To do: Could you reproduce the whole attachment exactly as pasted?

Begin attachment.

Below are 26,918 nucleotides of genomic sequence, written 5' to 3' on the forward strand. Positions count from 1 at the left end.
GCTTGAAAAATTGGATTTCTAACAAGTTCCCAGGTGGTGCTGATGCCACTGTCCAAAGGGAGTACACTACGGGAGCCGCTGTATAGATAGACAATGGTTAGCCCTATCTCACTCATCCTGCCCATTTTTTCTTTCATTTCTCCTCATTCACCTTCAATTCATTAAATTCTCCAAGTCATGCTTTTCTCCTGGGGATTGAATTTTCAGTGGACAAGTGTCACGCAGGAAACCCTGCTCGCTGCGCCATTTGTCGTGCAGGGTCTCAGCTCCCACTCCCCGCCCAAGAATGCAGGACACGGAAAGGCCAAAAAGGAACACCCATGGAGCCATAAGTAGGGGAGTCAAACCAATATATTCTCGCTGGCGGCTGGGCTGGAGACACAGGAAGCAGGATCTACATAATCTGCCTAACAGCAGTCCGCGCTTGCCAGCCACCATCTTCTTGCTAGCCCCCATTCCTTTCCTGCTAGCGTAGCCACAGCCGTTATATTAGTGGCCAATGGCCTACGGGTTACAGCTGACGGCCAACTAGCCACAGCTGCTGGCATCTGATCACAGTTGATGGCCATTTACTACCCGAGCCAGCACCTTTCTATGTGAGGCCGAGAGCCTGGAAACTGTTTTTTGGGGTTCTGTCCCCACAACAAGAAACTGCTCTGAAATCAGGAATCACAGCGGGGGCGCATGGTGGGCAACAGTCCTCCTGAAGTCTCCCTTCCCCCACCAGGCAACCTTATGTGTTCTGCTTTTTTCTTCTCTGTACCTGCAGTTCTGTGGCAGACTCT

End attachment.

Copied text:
Below are 26,918 nucleotides of genomic sequence, written 5' to 3' on the forward strand. Positions count from 1 at the left end.
GCTTGAAAAATTGGATTTCTAACAAGTTCCCAGGTGGTGCTGATGCCACTGTCCAAAGGGAGTACACTACGGGAGCCGCTGTATAGATAGACAATGGTTAGCCCTATCTCACTCATCCTGCCCATTTTTTCTTTCATTTCTCCTCATTCACCTTCAATTCATTAAATTCTCCAAGTCATGCTTTTCTCCTGGGGATTGAATTTTCAGTGGACAAGTGTCACGCAGGAAACCCTGCTCGCTGCGCCATTTGTCGTGCAGGGTCTCAGCTCCCACTCCCCGCCCAAGAATGCAGGACACGGAAAGGCCAAAAAGGAACACCCATGGAGCCATAAGTAGGGGAGTCAAACCAATATATTCTCGCTGGCGGCTGGGCTGGAGACACAGGAAGCAGGATCTACATAATCTGCCTAACAGCAGTCCGCGCTTGCCAGCCACCATCTTCTTGCTAGCCCCCATTCCTTTCCTGCTAGCGTAGCCACAGCCGTTATATTAGTGGCCAATGGCCTACGGGTTACAGCTGACGGCCAACTAGCCACAGCTGCTGGCATCTGATCACAGTTGATGGCCATTTACTACCCGAGCCAGCACCTTTCTATGTGAGGCCGAGAGCCTGGAAACTGTTTTTTGGGGTTCTGTCCCCACAACAAGAAACTGCTCTGAAATCAGGAATCACAGCGGGGGCGCATGGTGGGCAACAGTCCTCCTGAAGTCTCCCTTCCCCCACCAGGCAACCTTATGTGTTCTGCTTTTTTCTTCTCTGTACCTGCAGTTCTGTGGCAGACTCT